Seeing Red

clusters of winterberries
The bright red winterberry (Ilex verticillata)

By the calendar, February 2 marks the half-way point of winter, but here in the Midwest, there’s lots of gray sky left in the season. A winter walk can jolt me out of the doldrums, and in February, it’s fun to hunt for red.

I found some on a recent hike at Lydick Bog Nature Preserve in South Bend. The new boardwalk that traverses a shrubby wetland, and another section that overlooks the bog itself provided great vantage points to spot three of my favorite “reds.”

Clusters of bright red twigs springing up on either side of the boardwalk were the first to greet me. The thin bark of Red-osier Dogwood intensifies its color this time of year. The redness is attributed to anthocyanins, the same pigments that create reds in autumn foliage. As sunlight increases in February, so, too, does the red in the twigs. I know when Red-osier is especially bright, winter is losing its grip.

Farther along the trail, scattered throughout the wetlands were cheery “hot spots” of crimson berries snugged tight to the branches of the Winterberry shrub. This native holly is somewhat unusual in that it is deciduous: It drops all its leaves in fall. Most other hollies are evergreen.

The berries originally appear in late summer when the shrub still wears its leafy garb, but by winter, the leaves have dropped and the bright berries stand out against the otherwise drab landscape.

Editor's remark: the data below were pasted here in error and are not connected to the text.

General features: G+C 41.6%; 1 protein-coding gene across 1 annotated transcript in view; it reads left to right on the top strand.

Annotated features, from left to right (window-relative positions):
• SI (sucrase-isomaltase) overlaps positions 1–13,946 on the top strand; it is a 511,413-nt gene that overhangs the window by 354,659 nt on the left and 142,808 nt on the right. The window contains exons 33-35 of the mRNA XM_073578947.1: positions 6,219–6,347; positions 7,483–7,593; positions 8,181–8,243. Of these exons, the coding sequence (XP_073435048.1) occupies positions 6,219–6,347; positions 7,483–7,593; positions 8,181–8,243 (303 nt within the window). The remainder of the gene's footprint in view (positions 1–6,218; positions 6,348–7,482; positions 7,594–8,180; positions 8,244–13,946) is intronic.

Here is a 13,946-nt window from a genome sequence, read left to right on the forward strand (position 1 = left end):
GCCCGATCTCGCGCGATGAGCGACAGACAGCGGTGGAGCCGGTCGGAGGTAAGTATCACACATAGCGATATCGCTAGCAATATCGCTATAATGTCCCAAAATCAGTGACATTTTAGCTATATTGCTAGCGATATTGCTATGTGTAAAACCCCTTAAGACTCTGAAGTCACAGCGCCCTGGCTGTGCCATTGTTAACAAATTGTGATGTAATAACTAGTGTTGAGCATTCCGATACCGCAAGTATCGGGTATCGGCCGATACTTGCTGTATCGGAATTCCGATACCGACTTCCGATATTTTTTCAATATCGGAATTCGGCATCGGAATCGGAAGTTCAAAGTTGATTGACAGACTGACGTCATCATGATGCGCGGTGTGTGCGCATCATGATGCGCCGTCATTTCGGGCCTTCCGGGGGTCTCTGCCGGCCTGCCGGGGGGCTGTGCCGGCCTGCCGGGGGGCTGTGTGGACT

Swamp rose hips
Swamp rose hips (Rosa palustris)

Less numerous in the wetland are the plump “hips” of Swamp Rose. These deep red, berry-like fruits are packed with dry seeds. If you look closely, tiny hairs dot the outside of the fruit. Firm and waxy when they first appear in fall, freeze-thaw cycles soften and wrinkle them, making them more palatable as food for wildlife.

Several American Robins perched on bare tree branches
American robins (Turdus migratorius) perched atop bare trees in the bog.

Overhead, chattering in a nearby tree, a small flock of American Robins waits for me to leave the boardwalk. They may be touted as a harbinger of spring, but these red-breasted songbirds often over-winter in our area where habitats hold a bounty of berries. They exploit the food source and move on.

Perhaps these robins have come to feed on Winterberries and rose hips, snack packs filled with nutrients and fats. One of the birds softly warbles out a portion of its song, “cheerily-cheer-up.”

Buoyed by the walk and the happy reds I spotted; I am cheered.

Evie Kirkwood, February 2022